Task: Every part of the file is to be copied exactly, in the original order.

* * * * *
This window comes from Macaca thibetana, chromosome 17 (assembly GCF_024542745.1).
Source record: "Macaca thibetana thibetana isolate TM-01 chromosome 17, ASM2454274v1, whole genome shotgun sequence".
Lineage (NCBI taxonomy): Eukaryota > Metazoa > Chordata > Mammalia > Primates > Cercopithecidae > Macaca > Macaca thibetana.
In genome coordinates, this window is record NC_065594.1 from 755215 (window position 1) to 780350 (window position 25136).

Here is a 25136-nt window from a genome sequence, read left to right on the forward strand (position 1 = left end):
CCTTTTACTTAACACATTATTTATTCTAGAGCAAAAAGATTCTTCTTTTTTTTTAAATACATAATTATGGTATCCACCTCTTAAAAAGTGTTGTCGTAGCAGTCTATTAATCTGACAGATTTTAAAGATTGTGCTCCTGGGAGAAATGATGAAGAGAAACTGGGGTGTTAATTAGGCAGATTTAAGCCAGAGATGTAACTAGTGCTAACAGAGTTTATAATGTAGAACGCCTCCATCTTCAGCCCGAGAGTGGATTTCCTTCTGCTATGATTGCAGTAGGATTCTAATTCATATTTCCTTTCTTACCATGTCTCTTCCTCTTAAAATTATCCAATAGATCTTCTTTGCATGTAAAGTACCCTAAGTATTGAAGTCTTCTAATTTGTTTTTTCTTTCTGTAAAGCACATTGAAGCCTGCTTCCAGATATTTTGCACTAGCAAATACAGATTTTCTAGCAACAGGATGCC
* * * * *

This window comes from Macaca thibetana, chromosome 17 (assembly GCF_024542745.1).
Source record: "Macaca thibetana thibetana isolate TM-01 chromosome 17, ASM2454274v1, whole genome shotgun sequence".
Lineage (NCBI taxonomy): Eukaryota > Metazoa > Chordata > Mammalia > Primates > Cercopithecidae > Macaca > Macaca thibetana.
In genome coordinates, this window is record NC_065594.1 from 755215 (window position 1) to 780350 (window position 25136).

Here is a 25136-nt window from a genome sequence, read left to right on the forward strand (position 1 = left end):
CCTTTTACTTAACACATTATTTATTCTAGAGCAAAAAGATTCTTCTTTTTTTTTAAATACATAATTATGGTATCCACCTCTTAAAAAGTGTTGTCGTAGCAGTCTATTAATCTGACAGATTTTAAAGATTGTGCTCCTGGGAGAAATGATGAAGAGAAACTGGGGTGTTAATTAGGCAGATTTAAGCCAGAGATGTAACTAGTGCTAACAGAGTTTATAATGTAGAACGCCTCCATCTTCAGCCCGAGAGTGGATTTCCTTCTGCTATGATTGCAGTAGGATTCTAATTCATATTTCCTTTCTTACCATGTCTCTTCCTCTTAAAATTATCCAATAGATCTTCTTTGCATGTAAAGTACCCTAAGTATTGAAGTCTTCTAATTTGTTTTTTCTTTCTGTAAAGCACATTGAAGCCTGCTTCCAGATATTTTGCACTAGCAAATACAGATTTTCTAGCAACAGGATGCC